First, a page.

Will Vance Victory Translate to Tougher Stance on Traffic Crime?

The office of Manhattan District Attorney Cy Vance scored a significant victory last week, earning a homicide conviction in the case of a driver who killed a pedestrian in East Harlem nine years ago. But the circumstances of the crash, and their striking similarity to a 2011 fatality that resulted in a slap-on-the-wrist plea bargain, raise questions about how city prosecutors handle most pedestrian deaths.

Francesca Maytin (inset) and Lynette Caban. Photo: ##http://www.nypost.com/p/news/local/manhattan/glitch_gives_homicide_driver_another_krzGTHAm5Cp90GLdSxdydK##Post##

On January 2, 2003, 82-year-old Francesca Maytin was crossing Third Avenue between East 107th and East 108th streets when Lynette Caban backed her Jeep Cherokee into the intersection, striking Maytin hard enough to throw her a distance of over 18 feet, according to a Vance press release. Caban, now 39, was driving with a suspended license at the time of the collision, and had received four summonses for “similar conduct” in the three months prior. She also had a plastic bag taped over the right rear window of her vehicle, which obstructed her view. On January 13, Caban was convicted of criminally negligent homicide. She is scheduled to be sentenced in March. (The Post reports that Caban may not face jail beyond time served, and says she continues to drive using a different name.)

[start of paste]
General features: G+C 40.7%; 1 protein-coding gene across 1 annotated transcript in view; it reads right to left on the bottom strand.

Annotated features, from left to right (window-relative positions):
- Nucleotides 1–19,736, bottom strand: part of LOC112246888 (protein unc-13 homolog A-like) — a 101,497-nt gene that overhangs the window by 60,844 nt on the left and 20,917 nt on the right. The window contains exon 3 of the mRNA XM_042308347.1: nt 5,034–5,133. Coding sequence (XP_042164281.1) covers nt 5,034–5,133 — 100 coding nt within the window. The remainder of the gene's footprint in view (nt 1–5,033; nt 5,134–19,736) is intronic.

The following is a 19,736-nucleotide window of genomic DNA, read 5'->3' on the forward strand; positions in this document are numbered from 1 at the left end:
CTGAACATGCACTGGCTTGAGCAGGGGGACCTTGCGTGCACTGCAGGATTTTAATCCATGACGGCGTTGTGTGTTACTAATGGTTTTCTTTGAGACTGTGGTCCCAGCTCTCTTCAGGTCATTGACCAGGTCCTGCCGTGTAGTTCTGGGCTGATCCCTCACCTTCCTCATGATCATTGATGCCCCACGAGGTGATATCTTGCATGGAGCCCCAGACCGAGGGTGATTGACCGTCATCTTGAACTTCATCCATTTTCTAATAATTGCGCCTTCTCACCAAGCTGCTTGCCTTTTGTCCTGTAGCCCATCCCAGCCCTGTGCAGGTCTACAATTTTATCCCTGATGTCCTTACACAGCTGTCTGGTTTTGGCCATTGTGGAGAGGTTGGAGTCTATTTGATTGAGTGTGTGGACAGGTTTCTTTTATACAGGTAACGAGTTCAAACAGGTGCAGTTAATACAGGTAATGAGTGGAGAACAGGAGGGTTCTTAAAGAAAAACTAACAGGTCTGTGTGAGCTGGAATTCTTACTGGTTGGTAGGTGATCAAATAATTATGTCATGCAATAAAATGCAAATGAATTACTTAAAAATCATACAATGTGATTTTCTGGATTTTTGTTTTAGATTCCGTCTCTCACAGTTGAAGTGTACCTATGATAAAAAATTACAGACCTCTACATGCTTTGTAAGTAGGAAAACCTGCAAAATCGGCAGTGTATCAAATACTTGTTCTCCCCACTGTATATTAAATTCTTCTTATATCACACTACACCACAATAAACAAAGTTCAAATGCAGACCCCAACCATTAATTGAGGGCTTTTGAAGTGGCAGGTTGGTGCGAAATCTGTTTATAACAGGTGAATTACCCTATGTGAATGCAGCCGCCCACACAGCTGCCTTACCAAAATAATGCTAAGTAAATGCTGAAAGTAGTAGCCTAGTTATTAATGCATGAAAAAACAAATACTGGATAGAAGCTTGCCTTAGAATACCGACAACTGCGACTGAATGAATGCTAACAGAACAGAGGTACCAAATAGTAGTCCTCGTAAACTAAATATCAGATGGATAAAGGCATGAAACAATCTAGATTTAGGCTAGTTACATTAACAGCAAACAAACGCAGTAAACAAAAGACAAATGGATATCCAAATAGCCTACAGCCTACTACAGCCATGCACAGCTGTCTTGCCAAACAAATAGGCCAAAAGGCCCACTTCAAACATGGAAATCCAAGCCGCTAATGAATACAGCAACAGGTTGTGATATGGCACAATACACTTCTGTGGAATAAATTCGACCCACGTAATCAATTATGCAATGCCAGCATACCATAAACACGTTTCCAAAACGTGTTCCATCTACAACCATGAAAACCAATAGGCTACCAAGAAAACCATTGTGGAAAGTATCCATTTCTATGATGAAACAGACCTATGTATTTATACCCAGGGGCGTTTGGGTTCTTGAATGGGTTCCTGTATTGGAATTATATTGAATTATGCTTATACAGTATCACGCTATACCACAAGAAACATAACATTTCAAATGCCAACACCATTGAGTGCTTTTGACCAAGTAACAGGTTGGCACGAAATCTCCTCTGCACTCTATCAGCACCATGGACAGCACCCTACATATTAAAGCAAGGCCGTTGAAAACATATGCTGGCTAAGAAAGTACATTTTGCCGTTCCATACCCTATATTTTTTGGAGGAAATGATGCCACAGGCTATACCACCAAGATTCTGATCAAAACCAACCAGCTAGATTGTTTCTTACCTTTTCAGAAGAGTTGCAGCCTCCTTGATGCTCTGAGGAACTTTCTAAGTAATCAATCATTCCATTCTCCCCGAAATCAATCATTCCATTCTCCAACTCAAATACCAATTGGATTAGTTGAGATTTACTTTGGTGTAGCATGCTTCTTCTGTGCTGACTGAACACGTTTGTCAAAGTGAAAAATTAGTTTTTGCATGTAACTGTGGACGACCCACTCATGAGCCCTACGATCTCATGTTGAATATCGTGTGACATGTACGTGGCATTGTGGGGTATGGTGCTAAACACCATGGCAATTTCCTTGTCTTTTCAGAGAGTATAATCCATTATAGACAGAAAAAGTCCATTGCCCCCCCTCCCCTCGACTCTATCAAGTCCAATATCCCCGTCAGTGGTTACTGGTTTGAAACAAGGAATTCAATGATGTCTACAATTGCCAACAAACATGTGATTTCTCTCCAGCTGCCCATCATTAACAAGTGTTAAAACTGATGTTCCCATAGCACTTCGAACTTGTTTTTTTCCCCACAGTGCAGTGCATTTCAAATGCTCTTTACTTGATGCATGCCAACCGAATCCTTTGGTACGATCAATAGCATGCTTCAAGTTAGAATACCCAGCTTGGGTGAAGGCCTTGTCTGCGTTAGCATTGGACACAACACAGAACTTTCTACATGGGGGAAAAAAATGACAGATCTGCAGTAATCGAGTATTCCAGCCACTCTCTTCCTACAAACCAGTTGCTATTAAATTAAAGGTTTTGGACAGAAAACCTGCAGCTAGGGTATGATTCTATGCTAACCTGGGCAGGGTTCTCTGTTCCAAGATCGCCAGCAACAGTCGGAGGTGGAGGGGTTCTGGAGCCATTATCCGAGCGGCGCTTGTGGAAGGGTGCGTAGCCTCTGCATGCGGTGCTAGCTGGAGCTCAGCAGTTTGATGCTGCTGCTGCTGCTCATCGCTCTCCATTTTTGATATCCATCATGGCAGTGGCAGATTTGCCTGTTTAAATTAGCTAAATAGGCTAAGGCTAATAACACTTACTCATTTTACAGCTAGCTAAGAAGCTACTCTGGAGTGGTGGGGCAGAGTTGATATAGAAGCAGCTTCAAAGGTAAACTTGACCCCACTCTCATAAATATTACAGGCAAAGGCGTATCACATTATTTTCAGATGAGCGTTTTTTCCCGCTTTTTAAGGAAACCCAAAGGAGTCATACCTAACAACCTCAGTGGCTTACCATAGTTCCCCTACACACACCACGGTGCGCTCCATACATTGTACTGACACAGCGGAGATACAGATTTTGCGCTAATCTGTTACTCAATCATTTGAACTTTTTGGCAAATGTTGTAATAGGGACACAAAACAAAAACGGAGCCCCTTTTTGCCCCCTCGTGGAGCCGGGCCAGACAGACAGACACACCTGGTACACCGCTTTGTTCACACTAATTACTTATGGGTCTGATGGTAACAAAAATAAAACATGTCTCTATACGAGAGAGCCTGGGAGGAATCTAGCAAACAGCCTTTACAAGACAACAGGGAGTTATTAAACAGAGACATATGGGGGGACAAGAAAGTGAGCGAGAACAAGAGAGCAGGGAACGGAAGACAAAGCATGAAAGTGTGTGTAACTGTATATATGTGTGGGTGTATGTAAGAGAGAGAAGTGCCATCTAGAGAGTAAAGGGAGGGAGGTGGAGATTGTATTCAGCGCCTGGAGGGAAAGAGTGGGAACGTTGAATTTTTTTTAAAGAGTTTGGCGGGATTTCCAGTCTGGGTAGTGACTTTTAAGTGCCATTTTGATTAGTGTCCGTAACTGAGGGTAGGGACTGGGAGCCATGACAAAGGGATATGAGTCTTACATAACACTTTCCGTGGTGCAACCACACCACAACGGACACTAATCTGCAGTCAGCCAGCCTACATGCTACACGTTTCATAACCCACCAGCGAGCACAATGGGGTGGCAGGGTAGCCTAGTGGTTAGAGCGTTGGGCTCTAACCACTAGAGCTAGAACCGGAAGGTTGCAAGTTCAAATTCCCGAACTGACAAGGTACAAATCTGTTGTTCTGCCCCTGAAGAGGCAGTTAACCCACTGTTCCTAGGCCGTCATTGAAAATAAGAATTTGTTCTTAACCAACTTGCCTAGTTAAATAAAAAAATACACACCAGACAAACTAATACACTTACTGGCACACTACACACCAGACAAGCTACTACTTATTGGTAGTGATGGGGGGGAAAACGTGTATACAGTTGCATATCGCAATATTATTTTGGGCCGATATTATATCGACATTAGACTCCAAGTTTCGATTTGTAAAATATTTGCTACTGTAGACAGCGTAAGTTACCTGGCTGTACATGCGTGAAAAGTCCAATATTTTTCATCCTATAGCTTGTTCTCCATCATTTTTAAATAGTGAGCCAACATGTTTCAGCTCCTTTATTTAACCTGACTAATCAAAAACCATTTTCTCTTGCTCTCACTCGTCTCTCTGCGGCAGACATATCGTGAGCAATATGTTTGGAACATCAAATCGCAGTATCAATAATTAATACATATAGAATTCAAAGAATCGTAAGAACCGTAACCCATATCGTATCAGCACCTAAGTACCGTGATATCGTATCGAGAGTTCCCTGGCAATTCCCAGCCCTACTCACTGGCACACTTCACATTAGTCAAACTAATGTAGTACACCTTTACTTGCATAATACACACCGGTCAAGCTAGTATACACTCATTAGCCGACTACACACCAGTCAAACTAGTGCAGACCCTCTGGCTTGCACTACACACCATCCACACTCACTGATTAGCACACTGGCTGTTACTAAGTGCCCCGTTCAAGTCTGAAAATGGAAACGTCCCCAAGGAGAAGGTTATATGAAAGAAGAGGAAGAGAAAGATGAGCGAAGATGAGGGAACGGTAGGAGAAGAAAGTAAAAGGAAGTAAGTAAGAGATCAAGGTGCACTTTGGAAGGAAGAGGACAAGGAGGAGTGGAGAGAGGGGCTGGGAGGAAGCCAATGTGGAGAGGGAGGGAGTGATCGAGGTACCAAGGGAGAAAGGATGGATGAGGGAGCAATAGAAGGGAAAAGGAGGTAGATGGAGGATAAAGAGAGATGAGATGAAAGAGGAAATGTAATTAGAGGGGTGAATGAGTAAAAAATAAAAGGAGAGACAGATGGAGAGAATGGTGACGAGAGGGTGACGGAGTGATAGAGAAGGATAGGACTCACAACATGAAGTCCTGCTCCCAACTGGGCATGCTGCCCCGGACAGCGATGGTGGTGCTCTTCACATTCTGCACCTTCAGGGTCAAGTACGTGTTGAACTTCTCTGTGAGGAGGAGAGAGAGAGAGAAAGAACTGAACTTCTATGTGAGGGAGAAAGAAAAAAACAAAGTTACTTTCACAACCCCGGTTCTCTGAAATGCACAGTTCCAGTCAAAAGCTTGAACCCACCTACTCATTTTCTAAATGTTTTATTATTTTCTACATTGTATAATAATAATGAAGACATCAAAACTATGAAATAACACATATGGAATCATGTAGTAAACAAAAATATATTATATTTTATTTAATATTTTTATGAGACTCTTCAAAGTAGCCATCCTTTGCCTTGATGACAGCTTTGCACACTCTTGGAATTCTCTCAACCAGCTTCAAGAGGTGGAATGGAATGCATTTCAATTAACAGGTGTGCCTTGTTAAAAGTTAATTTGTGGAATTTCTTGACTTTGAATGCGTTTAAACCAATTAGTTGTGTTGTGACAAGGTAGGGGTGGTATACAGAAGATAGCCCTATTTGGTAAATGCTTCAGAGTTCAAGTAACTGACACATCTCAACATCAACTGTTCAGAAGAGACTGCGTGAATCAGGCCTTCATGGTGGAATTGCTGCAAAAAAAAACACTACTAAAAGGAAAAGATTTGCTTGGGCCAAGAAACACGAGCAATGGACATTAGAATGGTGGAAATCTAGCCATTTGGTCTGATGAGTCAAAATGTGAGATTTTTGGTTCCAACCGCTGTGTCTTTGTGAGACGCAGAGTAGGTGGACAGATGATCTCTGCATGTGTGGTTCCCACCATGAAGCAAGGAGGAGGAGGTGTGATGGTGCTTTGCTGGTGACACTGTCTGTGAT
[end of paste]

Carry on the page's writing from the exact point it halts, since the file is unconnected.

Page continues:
The Caban case was brought by Vance’s predecessor, Robert Morgenthau, and concluded only after the Court of Appeals ruled in 2010 that driving with a suspended license can be used as evidence of criminal negligence. That decision was another big win, and was hailed by Vance as “a significant step in holding drivers accountable for dangerous and unsafe operation of a vehicle.” Which makes the case of Edwin Carrasco all the more puzzling.

On June 30 of last year, Yolanda Casal, 78, and her 41-year-old daughter Anais Emmanuel were crossing Amsterdam Avenue near West 98th Street when Carrasco, 38, backed into them with his Ford Explorer. Casal was killed, Emmanuel hospitalized. Like Lynette Caban, Carrasco was driving with a suspended license. Vance did not charge Carrasco for killing Casal or injuring Emmanuel, though Carrasco was reportedly breaking at least two laws at the time of the crash. According to the online database of the New York State Unified Court System, Carrasco pled guilty to a top charge of aggravated unlicensed operation of a motor vehicle in the third degree, a misdemeanor stipulating that he drove without a license when he knew or should have known that he didn’t have one. Carrasco’s penalty: a $500 fine.